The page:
Tuesday, January 3, 2012

Sarson Ka Saag (Steamed Mustard Greens simmered with Spices)

Ever since we moved to Delhi, Sarson ka Saag (Mustard Leaves) has become such a regular at our table during the winter that I hardly pay any attention - especially since I can eat only tiny portions because of the high fibre content. It was made the other day when A (my friend from Upstairs) had come over for a mid week lunch and she remarked that it was quite different. Tara (my girl Friday) has been making this for so long now that I couldn't even remember the exact recipe.

When I checked with Tara, she promptly showed me her book where I had written down a recipe 3 years back! It's simplicity personified - I now remembered that I had told her I didn't want any heavy garam masalas masking the flavours of the mustard leaves so there's only ginger, garlic and green chillies. There's spinach mixed in to mellow the pungency of the mustard and a little wholemeal cornflour (makki atta is Indian cornflour which has been ground to a fine consistency) to give it some consistency (though much lesser than the traditional version which is creamier because of more makki atta). I also didn't want the leaves to be pureed so it is just mashed roughly after being cooked and tempered with the  spices and simmered briefly. I would say this is on the lines of the keerai masiyal which we make and I love the flavours of the greens bursting through instead of being drowned in heavy spices and cream.

Serve this with makki ki roti (flatbreads made out of Indian wholemeal cornflour) or just plain rotis and it makes for a beautiful meal!

Sarson ka Saag
1 bunch mustard greens (about 600)
Half a binch of spinach (200-300gms)
2 tbsp makki atta (Indian wholemeal cornflour, not refined cornflour)
2 tbsp ghee (clarified butter)
2-3 green chillies, chopped
3-4 cloves garlic, chopped
1" ginger - chopped
salt to taste

1. Soak the greens in water and wash well in several changes of water till you get rid of all the dirt. I include the stalks if they are not too woody and tough.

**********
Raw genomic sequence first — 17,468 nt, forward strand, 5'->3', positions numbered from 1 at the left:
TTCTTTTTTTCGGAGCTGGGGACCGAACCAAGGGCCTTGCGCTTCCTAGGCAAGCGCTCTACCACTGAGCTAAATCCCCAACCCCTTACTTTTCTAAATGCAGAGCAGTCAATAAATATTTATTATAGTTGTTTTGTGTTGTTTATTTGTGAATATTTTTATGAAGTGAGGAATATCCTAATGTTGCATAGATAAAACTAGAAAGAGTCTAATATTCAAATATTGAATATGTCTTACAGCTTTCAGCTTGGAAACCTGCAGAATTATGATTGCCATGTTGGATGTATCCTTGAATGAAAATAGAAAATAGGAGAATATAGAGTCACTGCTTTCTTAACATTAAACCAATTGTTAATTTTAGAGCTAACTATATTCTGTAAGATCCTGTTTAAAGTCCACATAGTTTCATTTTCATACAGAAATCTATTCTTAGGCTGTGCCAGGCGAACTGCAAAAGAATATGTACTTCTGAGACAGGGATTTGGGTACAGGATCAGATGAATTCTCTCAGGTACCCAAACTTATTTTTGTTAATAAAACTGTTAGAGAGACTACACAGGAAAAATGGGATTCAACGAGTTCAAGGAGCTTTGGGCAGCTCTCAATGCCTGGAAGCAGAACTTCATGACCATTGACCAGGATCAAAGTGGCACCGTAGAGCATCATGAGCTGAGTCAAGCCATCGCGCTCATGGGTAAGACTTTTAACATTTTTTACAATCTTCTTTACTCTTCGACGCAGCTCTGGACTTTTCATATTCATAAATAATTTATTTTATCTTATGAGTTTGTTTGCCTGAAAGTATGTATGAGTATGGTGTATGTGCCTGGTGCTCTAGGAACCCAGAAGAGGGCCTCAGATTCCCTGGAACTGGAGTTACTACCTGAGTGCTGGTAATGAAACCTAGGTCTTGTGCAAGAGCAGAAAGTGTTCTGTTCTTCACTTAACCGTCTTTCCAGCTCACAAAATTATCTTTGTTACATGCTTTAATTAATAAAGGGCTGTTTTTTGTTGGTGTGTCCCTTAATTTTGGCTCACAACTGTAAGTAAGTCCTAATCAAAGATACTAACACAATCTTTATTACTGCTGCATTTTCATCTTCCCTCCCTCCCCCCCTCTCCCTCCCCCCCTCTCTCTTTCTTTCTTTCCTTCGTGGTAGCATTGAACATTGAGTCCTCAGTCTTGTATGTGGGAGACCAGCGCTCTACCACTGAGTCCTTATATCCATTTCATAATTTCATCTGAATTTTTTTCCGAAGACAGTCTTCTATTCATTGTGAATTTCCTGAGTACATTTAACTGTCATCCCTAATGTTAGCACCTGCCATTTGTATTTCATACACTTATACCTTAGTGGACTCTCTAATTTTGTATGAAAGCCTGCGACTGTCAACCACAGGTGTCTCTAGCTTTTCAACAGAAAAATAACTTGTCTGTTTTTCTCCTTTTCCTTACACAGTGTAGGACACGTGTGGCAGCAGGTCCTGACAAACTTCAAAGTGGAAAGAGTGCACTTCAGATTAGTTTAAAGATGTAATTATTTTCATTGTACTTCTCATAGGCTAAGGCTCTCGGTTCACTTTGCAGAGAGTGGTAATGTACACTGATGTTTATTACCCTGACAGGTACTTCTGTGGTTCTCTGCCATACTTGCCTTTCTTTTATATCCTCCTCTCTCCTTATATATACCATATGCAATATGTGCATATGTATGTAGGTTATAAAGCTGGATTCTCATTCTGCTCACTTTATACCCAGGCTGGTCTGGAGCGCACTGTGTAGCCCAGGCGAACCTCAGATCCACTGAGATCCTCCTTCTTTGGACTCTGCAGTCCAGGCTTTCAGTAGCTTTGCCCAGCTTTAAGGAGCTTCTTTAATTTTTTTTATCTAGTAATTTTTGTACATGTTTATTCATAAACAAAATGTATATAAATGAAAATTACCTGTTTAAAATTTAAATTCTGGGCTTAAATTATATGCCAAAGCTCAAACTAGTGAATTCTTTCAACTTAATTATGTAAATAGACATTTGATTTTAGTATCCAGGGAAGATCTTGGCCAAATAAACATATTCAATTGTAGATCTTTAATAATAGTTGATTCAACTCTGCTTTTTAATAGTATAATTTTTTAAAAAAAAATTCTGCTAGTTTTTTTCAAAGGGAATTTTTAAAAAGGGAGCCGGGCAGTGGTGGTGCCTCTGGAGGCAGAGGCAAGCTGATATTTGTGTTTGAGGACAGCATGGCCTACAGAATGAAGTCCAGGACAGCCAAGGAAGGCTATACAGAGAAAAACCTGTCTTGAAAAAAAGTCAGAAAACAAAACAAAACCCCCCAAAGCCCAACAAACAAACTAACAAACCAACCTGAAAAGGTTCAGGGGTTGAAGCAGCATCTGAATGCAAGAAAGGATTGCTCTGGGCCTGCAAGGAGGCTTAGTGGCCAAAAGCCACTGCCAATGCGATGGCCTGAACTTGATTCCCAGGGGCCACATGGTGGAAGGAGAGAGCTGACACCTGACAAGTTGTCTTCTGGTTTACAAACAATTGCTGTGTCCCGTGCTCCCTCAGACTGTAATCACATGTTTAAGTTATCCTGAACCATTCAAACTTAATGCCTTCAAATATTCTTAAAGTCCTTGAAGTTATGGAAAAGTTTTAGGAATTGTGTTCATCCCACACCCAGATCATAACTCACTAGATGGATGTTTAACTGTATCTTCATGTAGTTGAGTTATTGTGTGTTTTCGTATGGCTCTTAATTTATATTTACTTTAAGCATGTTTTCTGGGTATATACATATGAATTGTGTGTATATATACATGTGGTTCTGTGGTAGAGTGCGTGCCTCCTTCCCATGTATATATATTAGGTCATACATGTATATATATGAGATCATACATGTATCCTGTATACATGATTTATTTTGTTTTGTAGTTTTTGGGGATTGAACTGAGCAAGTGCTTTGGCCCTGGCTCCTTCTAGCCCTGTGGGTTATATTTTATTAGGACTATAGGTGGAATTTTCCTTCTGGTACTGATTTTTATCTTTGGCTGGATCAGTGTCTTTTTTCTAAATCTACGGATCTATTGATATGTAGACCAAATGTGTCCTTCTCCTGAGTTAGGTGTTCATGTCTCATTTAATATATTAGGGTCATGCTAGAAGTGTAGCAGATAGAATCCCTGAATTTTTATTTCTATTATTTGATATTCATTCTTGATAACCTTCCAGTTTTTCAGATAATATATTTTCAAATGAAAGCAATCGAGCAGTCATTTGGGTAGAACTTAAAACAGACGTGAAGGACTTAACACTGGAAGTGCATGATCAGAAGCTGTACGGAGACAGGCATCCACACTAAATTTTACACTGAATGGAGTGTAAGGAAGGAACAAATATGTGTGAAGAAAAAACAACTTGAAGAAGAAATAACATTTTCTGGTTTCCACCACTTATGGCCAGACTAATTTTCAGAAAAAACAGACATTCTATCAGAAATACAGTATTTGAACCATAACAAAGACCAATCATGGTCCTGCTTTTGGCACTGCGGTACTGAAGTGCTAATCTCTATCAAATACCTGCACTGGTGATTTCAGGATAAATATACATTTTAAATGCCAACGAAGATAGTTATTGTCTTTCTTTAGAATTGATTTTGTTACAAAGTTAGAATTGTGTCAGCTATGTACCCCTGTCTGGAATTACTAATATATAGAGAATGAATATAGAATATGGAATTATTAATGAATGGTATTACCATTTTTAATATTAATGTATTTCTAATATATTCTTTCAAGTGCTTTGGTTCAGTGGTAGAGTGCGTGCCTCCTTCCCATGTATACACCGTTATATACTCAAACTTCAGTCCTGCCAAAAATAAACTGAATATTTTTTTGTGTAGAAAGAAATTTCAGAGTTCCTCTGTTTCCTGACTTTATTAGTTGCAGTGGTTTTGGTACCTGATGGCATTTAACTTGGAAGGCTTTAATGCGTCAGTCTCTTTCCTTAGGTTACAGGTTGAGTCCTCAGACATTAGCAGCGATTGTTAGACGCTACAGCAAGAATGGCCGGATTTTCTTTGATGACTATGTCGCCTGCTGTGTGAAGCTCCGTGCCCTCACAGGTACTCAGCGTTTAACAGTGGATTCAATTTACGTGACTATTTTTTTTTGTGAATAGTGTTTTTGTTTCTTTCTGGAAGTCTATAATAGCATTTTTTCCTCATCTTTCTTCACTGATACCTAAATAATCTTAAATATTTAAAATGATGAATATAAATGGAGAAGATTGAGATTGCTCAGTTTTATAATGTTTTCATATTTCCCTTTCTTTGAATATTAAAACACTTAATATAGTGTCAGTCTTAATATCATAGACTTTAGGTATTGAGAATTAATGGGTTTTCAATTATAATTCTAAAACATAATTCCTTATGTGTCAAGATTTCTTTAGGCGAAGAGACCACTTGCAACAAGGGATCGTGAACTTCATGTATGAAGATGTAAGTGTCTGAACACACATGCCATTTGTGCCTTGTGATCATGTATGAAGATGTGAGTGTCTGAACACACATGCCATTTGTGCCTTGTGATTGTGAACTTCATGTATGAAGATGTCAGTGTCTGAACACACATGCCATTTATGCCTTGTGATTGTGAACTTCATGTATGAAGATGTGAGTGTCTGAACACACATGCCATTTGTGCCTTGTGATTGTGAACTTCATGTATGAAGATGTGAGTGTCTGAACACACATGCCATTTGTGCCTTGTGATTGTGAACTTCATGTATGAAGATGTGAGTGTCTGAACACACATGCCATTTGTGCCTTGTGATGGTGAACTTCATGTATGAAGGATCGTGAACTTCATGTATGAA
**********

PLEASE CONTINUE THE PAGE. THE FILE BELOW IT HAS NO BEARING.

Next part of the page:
2. Chop roughly and pressure cook for just 5 minutes (one whistle)- you can also cook on the stove top - Indian mustard greens are not very tender and I find the pressure cooker helpful.
3. Remove from cooker and mash with a wooden "mathu" (masher) or the back of a wooden ladle for a consistency which is not s fine puree but a coarse mash.
4. Heat 1 tbsp Ghee in a pan and add the garlic, ginger and green chillies and saute for a minute. Add the mashed greens and simmer for 3 minutes. Add the makki atta and simmer for another 5 minutes.
5. Drizzle the remaining Ghee over the saag and turn off flame. Serve with rotis.


Swati Sapna said...

Im married to a Punjabi and have seen how just the mention of Sarson ka Saag brings a gleam to the hubster's eyes!! :D its a time-tested recipe and your dish looks delicious...

Roshni said...

this is my husband's favorite green. will make it as soon as i get hold of the leaf next time. MY first time in yoour blog. happy to follow you

The knife said...

this looks so simple...so no masala? love the fact that tara reads your recipe book...if only Banu could read up the blog

Priya said...

Wat a healthy saag..Wish you and your family a very Happy New Year.

Miri said...

Knife - I have written some of the rotuine recipes in Hindi for her in a book. She can read and write Hindi (and more importantly cook according to instructitons!)- don't know what I would do without her, especially now since I am not doing very well healthwise

Vaishali said...

Love love love Sarson ka saag-- I haven't made it in a while and you've put me in a mood for it. A very happy new year to you, Miri.